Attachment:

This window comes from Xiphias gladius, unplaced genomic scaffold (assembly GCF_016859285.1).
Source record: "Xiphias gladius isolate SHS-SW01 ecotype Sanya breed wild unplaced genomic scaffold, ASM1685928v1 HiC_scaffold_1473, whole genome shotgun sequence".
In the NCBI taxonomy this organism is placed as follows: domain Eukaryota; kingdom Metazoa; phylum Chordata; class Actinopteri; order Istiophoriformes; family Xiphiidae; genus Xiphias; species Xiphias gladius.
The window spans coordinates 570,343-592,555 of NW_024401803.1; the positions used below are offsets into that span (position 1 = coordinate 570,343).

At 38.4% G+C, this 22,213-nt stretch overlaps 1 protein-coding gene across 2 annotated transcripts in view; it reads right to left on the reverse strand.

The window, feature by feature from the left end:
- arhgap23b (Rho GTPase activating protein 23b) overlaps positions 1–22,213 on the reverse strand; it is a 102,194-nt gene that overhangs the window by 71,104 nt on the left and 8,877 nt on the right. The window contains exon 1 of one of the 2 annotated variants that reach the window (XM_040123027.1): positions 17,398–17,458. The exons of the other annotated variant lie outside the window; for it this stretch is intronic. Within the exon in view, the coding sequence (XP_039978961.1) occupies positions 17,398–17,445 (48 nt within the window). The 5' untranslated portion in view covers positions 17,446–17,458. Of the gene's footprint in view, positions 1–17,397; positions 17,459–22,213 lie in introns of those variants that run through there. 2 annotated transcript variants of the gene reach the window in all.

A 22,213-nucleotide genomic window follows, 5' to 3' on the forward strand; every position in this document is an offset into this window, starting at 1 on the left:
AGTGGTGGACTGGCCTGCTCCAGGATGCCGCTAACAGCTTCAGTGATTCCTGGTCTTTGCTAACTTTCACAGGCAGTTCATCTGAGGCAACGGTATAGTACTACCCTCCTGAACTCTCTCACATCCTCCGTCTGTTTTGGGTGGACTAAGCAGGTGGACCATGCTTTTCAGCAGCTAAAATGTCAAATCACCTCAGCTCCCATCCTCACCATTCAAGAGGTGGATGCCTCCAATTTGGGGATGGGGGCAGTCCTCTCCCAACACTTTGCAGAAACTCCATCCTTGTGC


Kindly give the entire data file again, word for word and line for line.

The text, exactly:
This window comes from Xiphias gladius, unplaced genomic scaffold (assembly GCF_016859285.1).
Source record: "Xiphias gladius isolate SHS-SW01 ecotype Sanya breed wild unplaced genomic scaffold, ASM1685928v1 HiC_scaffold_1473, whole genome shotgun sequence".
In the NCBI taxonomy this organism is placed as follows: domain Eukaryota; kingdom Metazoa; phylum Chordata; class Actinopteri; order Istiophoriformes; family Xiphiidae; genus Xiphias; species Xiphias gladius.
The window spans coordinates 570,343-592,555 of NW_024401803.1; the positions used below are offsets into that span (position 1 = coordinate 570,343).

At 38.4% G+C, this 22,213-nt stretch overlaps 1 protein-coding gene across 2 annotated transcripts in view; it reads right to left on the reverse strand.

The window, feature by feature from the left end:
- arhgap23b (Rho GTPase activating protein 23b) overlaps positions 1–22,213 on the reverse strand; it is a 102,194-nt gene that overhangs the window by 71,104 nt on the left and 8,877 nt on the right. The window contains exon 1 of one of the 2 annotated variants that reach the window (XM_040123027.1): positions 17,398–17,458. The exons of the other annotated variant lie outside the window; for it this stretch is intronic. Within the exon in view, the coding sequence (XP_039978961.1) occupies positions 17,398–17,445 (48 nt within the window). The 5' untranslated portion in view covers positions 17,446–17,458. Of the gene's footprint in view, positions 1–17,397; positions 17,459–22,213 lie in introns of those variants that run through there. 2 annotated transcript variants of the gene reach the window in all.

A 22,213-nucleotide genomic window follows, 5' to 3' on the forward strand; every position in this document is an offset into this window, starting at 1 on the left:
AGTGGTGGACTGGCCTGCTCCAGGATGCCGCTAACAGCTTCAGTGATTCCTGGTCTTTGCTAACTTTCACAGGCAGTTCATCTGAGGCAACGGTATAGTACTACCCTCCTGAACTCTCTCACATCCTCCGTCTGTTTTGGGTGGACTAAGCAGGTGGACCATGCTTTTCAGCAGCTAAAATGTCAAATCACCTCAGCTCCCATCCTCACCATTCAAGAGGTGGATGCCTCCAATTTGGGGATGGGGGCAGTCCTCTCCCAACACTTTGCAGAAACTCCATCCTTGTGC